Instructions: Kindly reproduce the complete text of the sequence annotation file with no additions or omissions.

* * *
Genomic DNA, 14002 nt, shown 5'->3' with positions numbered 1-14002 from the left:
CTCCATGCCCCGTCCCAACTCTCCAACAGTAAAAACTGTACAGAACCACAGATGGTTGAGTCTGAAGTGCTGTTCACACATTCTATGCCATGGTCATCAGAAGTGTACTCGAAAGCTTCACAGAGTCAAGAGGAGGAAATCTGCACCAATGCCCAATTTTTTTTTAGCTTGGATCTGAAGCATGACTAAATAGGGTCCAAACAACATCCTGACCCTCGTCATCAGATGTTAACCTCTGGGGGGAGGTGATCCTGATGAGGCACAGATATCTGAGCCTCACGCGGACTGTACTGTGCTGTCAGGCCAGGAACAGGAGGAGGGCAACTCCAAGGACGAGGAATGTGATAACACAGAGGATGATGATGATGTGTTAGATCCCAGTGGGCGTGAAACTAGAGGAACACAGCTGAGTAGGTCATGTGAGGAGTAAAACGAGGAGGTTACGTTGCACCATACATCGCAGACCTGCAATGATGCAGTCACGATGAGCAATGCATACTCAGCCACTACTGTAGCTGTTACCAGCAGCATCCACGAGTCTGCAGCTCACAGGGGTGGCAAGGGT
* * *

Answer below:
Genomic DNA, 14002 nt, shown 5'->3' with positions numbered 1-14002 from the left:
CTCCATGCCCCGTCCCAACTCTCCAACAGTAAAAACTGTACAGAACCACAGATGGTTGAGTCTGAAGTGCTGTTCACACATTCTATGCCATGGTCATCAGAAGTGTACTCGAAAGCTTCACAGAGTCAAGAGGAGGAAATCTGCACCAATGCCCAATTTTTTTTTAGCTTGGATCTGAAGCATGACTAAATAGGGTCCAAACAACATCCTGACCCTCGTCATCAGATGTTAACCTCTGGGGGGAGGTGATCCTGATGAGGCACAGATATCTGAGCCTCACGCGGACTGTACTGTGCTGTCAGGCCAGGAACAGGAGGAGGGCAACTCCAAGGACGAGGAATGTGATAACACAGAGGATGATGATGATGTGTTAGATCCCAGTGGGCGTGAAACTAGAGGAACACAGCTGAGTAGGTCATGTGAGGAGTAAAACGAGGAGGTTACGTTGCACCATACATCGCAGACCTGCAATGATGCAGTCACGATGAGCAATGCATACTCAGCCACTACTGTAGCTGTTACCAGCAGCATCCACGAGTCTGCAGCTCACAGGGGTGGCAAGGGT